Jessica Williams, jazz pianist, composer

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I must be a romantic, because I love melodies.

The old songs such as "My Foolish Heart", "Moonglow", and "April in Paris" are wonderful examples of how strong melodies can last across centuries. Playing standards and old-time melodies is good for us, but making our own music, original, from our hearts, that's the only way we will become known and remembered. Write a melody that lasts centuries. That's our assignment.

When I wrote tunes, I started with melodies. My chords were always dense and perhaps a little mystifying to some of the artists I worked for and with, but I heard it all before I ever wrote a note.

After a time, I let go of all my bands, even the good ones. Except for my amazing drummer, Mel Brown, I never wanted them on board, and finally everyone was "cut loose" so that they could do their own thing. Jeff Johnson played incredibly for me, and Dave Captein was one of the best bassists I ever played with. Twenty-five years ago, I played with John Wiitala, and he also was a fine bassist in San Francisco.

But time changes all things, and a true musician doesn't follow their friendships, habits, rules and regulations. Jazz still had too many of those for me.

I had to write my compositions on my own.

If I did play a standard, it was never the same twice, and it often fell into different rhythms and different passages that changed with time, as I grew to trust my own vision, and share it with the people who came to enjoy hearing and experiencing the unknown. I was exploring strange and beautiful new worlds with them, and it was unknown territory, even for me. I never stopped looking for the new!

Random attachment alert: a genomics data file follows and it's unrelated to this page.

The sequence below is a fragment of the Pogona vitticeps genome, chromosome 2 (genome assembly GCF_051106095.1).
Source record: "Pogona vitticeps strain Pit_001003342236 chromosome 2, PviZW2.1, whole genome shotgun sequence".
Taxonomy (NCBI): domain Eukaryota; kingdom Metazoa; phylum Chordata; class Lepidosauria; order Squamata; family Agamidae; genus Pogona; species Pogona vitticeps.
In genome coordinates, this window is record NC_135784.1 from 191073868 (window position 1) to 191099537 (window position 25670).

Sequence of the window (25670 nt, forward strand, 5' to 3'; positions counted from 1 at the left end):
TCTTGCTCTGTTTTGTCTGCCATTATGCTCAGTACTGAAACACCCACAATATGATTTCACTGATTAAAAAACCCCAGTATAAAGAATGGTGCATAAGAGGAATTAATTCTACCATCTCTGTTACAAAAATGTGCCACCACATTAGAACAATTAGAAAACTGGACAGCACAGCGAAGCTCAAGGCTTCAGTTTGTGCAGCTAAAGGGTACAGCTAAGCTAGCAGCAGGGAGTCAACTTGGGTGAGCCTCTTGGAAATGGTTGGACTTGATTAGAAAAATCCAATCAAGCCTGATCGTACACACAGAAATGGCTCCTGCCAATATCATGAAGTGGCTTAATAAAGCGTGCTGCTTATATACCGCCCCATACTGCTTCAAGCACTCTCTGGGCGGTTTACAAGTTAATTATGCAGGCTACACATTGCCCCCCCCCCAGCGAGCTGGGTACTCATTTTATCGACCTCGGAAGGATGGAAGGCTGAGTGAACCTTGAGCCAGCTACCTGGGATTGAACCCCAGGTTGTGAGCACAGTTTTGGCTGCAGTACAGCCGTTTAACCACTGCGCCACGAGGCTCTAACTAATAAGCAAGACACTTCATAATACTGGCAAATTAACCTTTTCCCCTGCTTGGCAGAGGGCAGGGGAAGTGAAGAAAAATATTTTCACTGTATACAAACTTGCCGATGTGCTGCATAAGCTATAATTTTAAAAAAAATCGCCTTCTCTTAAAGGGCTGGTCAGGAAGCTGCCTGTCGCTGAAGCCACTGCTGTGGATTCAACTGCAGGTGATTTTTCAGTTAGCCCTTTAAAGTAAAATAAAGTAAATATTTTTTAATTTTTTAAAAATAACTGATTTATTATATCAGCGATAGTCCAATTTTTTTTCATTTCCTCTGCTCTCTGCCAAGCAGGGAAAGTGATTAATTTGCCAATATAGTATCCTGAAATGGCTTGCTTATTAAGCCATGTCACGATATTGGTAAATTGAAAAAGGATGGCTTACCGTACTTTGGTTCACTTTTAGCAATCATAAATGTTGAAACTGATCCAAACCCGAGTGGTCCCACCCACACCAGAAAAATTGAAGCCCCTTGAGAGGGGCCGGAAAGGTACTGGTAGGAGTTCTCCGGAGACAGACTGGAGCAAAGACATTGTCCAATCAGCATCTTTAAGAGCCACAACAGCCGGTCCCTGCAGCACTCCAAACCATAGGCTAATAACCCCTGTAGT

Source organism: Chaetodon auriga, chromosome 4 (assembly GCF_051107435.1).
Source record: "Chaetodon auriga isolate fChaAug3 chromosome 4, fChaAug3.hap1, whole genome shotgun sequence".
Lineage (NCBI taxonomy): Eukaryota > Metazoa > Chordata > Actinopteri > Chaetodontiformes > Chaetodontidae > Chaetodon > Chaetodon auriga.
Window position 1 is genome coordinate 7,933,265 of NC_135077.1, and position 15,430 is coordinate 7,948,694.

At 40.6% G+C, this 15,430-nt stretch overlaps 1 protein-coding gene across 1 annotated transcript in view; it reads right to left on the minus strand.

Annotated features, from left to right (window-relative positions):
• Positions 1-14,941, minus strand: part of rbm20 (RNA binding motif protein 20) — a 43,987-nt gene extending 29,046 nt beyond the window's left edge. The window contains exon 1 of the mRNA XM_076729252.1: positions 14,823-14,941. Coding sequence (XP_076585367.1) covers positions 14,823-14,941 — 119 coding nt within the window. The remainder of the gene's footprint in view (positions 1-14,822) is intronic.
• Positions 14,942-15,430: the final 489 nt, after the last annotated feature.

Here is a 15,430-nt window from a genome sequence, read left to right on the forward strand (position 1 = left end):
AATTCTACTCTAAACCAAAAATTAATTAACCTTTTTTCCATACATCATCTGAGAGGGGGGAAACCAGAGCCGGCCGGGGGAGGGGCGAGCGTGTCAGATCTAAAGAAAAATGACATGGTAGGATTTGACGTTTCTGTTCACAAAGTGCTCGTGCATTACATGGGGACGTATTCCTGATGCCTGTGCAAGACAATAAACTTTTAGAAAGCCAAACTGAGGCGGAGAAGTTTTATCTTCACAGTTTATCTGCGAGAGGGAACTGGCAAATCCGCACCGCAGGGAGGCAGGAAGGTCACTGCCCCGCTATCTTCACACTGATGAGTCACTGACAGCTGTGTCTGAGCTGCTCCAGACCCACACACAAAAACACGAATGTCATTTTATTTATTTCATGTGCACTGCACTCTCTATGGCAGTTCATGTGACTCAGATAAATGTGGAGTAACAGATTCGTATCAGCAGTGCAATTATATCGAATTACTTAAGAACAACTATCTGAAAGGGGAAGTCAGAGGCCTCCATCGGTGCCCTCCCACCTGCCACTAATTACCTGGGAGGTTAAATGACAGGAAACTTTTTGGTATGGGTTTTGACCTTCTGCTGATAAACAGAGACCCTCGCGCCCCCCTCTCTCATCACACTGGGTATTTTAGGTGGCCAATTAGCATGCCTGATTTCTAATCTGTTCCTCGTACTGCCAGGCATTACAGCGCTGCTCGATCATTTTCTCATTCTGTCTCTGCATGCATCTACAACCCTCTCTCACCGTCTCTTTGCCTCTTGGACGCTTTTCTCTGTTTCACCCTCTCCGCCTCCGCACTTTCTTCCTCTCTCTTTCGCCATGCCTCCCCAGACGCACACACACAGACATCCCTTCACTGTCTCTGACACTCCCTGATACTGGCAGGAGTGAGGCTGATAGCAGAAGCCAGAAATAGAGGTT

To be memorable, music needs a vision. My music was driven by a singular vision, mine.

Even us women have visions, and it's my pleasure to watch as young girls and women take to the stage and tell their own stories, different as they may be.

Any vision can change, and either become more or less effective at communicating what we want to hear at this or that time in our lives.

I hear rhythms too, and I hear beats. I even use loops in Apple's Logic ProX. I hear soul music, suffused with good melodic sense, and harmonies that are simple-sounding but very hypnotic. Even if it's a dirge, a classical-sounding piece I wrote, or some simple 16-bar ditty that sticks in one's head like glue.

I learned XHTML to build my own web sites. I coded pretty well, until machine-code became so complex.

The music software is wonderful, and I can play drums, bass, guitar, horn parts, solos, and maybe an electronic piano or B-3 or C-3 "Oakland" Hammond Organ. I can hear all the parts, before I ever write down anything, and then I can take it apart and examine the pieces of it, one by one.

When I listen to Mozart, I hear many melodies, all strong, all woven together intimately, to form a seamless rhythmic and tonal mix of an incredibly diverse imagination. A person with vision will always be identifiable by the effortless array of imagined functions turned real, as if by Magic.